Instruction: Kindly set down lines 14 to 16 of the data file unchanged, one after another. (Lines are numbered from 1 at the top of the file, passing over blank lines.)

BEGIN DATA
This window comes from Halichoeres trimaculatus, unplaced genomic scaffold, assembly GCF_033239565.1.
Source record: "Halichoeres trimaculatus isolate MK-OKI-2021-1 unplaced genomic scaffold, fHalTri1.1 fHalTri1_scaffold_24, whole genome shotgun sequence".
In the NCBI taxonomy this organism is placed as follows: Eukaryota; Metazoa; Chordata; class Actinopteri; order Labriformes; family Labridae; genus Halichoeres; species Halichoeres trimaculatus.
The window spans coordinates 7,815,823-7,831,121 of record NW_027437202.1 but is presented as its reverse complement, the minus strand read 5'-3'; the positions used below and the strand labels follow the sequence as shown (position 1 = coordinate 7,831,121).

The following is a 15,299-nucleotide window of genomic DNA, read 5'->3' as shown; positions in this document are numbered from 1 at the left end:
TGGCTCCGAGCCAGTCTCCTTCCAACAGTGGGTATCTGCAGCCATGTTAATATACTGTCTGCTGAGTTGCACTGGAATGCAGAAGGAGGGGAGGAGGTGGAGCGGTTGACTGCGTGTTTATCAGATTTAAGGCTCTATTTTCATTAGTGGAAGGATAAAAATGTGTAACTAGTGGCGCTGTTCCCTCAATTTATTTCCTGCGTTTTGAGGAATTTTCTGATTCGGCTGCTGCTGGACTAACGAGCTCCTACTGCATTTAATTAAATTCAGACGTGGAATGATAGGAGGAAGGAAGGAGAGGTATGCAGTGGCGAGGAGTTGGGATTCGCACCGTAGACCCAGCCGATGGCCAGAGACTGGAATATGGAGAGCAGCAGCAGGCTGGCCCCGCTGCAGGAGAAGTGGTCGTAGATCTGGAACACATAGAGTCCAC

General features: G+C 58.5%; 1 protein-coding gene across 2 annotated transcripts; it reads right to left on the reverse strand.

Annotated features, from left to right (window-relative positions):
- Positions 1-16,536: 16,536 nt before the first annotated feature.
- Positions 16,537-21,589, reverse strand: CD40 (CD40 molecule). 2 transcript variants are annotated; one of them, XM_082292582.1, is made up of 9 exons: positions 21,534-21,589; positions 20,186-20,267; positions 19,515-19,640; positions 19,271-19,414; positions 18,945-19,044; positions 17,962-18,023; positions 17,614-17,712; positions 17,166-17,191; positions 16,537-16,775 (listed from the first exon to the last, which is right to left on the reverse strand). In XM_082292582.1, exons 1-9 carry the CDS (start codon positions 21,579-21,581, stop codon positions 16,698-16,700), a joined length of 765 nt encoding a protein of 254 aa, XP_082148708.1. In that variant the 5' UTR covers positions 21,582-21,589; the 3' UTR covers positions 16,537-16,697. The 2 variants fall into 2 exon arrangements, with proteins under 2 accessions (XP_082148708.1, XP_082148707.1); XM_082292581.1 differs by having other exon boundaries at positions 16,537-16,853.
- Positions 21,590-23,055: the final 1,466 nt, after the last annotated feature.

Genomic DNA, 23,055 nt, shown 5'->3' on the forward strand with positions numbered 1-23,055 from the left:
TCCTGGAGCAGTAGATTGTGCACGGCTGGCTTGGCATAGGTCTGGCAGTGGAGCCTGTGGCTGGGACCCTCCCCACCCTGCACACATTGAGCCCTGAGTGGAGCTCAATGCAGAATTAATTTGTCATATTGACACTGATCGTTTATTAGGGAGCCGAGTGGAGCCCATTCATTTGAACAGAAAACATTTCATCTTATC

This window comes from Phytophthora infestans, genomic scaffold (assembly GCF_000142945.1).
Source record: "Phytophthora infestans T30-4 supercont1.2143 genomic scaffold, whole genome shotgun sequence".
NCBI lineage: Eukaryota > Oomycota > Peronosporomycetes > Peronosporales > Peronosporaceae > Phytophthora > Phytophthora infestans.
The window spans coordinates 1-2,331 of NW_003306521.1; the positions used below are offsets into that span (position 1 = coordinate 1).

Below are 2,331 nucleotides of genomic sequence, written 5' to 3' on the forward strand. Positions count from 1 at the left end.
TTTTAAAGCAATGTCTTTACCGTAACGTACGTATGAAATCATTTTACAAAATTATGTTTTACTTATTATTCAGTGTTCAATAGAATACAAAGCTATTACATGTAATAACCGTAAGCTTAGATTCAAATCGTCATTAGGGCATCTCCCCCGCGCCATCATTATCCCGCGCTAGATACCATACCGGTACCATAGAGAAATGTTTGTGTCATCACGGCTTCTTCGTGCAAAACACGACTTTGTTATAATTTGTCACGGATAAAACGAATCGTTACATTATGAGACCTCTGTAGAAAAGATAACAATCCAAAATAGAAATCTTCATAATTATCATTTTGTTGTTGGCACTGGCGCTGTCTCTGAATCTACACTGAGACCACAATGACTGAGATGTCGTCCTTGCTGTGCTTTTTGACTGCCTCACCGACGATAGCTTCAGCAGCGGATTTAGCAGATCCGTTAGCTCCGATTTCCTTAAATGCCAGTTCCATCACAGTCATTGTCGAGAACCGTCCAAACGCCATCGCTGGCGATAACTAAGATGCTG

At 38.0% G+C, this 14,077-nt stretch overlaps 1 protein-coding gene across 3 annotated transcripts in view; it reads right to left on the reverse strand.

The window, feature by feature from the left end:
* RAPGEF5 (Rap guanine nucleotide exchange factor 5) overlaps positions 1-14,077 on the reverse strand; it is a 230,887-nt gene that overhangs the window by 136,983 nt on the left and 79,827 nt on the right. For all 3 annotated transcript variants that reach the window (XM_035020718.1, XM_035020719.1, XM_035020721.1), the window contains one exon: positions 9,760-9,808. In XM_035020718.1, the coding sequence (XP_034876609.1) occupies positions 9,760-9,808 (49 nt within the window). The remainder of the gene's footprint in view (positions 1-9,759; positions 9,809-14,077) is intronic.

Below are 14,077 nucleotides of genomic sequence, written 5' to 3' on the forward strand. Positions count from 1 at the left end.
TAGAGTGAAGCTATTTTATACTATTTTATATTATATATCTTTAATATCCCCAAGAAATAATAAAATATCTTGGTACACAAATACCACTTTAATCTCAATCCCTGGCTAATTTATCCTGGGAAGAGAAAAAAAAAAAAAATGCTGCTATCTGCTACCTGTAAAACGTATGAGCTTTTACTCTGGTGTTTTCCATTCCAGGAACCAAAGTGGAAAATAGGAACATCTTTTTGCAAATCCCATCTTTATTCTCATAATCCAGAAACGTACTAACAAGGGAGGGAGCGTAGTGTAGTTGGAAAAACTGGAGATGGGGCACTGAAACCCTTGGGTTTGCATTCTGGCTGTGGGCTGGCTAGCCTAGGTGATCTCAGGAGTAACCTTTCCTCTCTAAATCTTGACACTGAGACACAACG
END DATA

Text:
This window comes from Phytophthora infestans, genomic scaffold (assembly GCF_000142945.1).
Source record: "Phytophthora infestans T30-4 supercont1.2143 genomic scaffold, whole genome shotgun sequence".
NCBI lineage: Eukaryota > Oomycota > Peronosporomycetes > Peronosporales > Peronosporaceae > Phytophthora > Phytophthora infestans.